Oregon State Bar Bulletin — JULY 2004

Bar Counsel
THE INVISIBLE DOOR
Confidentiality meets wireless technology
By George A. Riemer

I have been using computers for a long time and am somewhat of a technology junkie. I don’t qualify for the "nerd" honorarium. I have no degrees in computer science or technology. My "education" in technology is experience-based.

About 24 months ago I set up a wireless connection between my desktop computer and portable computer at home and have since extended it to include two TIVO ® personal video recorders. Over time, with a lot of trial and error, I have gotten everything to work, and I love the ability to connect to the Internet wirelessly using my portable computer from anywhere in my home (a "couch network"). I have had to learn about NAT, SSID, WEP and MAC in the process. I feel my wireless connection is reasonably protected from wireless hackers.

Lawyers are increasingly using wireless technology in their offices. A recent call from a lawyer concerning just such a situation generated the idea for this article.

I suspect the scenario the lawyer explained is replicated across the state and country on a daily basis. A small group of lawyers are in an office-sharing arrangement. Everyone is on their own, and they all know of the need for separation in their practices to preserve their independence of action vis a vis the conflict of interest and client confidentiality rules. Each lawyer has his or her own mix of computer and technology equipment. Several of the office sharers have set up wireless networks. Yet another office sharer decides to set up a wireless network using a computer consultant to make sure it is done right. The consultant determines that the wireless network of one of the other office sharers is "wide open." In other words, the lawyer using that network has not utilized any security measures to ensure others cannot access it. The consultant indicates that any shared files on the lawyer’s computers that are not protected by the computers’ file system security are readily accessible by anyone using a wireless enabled computer within the range of the lawyer’s wireless access point. In addition, any data transmitted to or from the wireless access point can be captured and analyzed with software originally developed for network troubleshooting, which is readily available on the Internet at no cost. Obviously, this is not a good situation. The lawyer risks the mischief of others and the possible misuse of confidential personal, business and client information.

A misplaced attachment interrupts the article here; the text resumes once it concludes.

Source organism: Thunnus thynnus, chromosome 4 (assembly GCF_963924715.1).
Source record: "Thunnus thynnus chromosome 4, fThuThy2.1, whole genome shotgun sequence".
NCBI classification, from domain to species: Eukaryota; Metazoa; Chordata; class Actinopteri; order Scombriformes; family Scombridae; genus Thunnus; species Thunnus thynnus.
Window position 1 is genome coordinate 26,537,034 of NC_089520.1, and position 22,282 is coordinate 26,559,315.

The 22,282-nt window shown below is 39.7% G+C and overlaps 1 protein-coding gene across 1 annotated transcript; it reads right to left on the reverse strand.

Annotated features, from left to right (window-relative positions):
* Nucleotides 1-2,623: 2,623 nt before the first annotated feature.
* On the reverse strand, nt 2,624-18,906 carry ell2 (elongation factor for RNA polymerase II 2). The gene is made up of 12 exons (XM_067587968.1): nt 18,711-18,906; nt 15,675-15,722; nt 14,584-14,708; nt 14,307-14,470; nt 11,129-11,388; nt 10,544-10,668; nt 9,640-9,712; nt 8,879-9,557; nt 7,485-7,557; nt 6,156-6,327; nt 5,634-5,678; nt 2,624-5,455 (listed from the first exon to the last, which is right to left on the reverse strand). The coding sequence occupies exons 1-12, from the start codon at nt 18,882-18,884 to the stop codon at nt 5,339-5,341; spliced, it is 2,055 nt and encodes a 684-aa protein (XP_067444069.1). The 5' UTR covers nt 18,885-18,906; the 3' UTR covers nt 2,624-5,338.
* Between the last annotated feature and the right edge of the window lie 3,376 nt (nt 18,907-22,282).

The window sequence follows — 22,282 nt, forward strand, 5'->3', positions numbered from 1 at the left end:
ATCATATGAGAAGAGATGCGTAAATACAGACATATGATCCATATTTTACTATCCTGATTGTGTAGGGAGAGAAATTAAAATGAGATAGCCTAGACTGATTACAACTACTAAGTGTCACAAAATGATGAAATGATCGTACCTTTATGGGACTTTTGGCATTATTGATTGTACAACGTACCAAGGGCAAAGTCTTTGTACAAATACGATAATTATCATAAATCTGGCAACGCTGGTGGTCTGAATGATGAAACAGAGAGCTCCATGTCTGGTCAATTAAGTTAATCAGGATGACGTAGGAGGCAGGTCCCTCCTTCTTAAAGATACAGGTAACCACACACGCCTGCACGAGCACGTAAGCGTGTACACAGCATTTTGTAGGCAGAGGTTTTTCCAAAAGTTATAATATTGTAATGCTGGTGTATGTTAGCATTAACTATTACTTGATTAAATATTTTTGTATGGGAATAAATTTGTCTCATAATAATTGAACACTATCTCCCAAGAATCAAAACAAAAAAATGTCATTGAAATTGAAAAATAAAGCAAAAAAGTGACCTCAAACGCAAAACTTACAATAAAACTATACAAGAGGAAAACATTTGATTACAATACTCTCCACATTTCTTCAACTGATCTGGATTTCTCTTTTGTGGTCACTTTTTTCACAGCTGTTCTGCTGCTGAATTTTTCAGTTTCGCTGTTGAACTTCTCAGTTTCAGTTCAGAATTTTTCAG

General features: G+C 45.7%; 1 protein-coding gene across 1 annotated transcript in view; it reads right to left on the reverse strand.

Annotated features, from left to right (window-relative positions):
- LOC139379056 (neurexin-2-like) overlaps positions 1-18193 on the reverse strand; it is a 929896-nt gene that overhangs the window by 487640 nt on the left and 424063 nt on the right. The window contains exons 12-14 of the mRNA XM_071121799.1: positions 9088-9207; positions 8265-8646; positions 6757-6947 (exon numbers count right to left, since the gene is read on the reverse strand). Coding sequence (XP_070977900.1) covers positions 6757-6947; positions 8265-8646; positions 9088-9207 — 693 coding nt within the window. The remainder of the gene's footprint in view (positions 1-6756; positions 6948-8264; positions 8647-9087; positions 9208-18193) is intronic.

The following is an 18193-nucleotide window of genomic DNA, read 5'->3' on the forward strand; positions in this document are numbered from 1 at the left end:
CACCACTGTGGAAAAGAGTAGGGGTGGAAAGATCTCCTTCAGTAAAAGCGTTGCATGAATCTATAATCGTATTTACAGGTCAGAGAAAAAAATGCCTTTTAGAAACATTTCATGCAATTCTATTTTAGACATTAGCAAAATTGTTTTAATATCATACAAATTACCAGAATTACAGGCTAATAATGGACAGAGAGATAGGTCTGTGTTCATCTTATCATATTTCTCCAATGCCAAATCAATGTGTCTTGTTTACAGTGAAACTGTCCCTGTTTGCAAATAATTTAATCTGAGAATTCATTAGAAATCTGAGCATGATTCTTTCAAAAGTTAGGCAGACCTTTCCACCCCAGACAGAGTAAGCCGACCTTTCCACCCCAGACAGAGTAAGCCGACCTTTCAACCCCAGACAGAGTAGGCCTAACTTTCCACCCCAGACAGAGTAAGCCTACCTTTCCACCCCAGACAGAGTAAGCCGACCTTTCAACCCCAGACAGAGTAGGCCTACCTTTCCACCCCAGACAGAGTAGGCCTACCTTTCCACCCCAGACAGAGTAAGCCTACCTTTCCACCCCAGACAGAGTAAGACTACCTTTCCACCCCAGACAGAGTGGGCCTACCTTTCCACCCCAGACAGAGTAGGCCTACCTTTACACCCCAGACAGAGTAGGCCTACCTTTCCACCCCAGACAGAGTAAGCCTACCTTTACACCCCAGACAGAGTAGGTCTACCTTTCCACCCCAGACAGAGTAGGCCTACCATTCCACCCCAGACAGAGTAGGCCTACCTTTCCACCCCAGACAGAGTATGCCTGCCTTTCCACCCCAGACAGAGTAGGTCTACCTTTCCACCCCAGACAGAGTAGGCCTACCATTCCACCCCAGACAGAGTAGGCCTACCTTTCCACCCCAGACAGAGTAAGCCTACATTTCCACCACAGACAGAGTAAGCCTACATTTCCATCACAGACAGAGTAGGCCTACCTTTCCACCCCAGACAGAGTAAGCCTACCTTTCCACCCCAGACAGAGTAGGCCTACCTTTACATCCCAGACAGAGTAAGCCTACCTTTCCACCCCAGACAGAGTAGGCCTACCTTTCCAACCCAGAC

The plot thickens. The lawyer who discovered this problem through her computer consultant felt an obligation to tell the lawyer with the "wide open" wireless network of the problem. What was the lawyer’s response? "Mind your own business."

What’s wrong with this picture? Plenty! Lawyers have an ethical duty to protect the confidences and secrets of their clients and to exercise reasonable care to prevent their employees, associates and others whose services are utilized by the lawyers in connection with the performance of legal services from disclosing or using confidences or secrets of a client. See DR 4-101. Failing to employ adequate security measures when using a wireless network in the practice of law exposes a lawyer to ethics charges (if not also to possible civil claims) if a client’s confidential information is misused by someone who gained access to it through the lawyer’s "open" wireless network. An aggravating circumstance could certainly be a lawyer’s disregard of a prior warning about the problem.

Most of us with small wireless networks use what is called an 802.11b "Wi-Fi" network. 802.11g is starting to become more popular and inexpensive. It is arguably more secure than the 802.11b protocol and might be worth considering if you haven’t already bought and installed 802.11b equipment.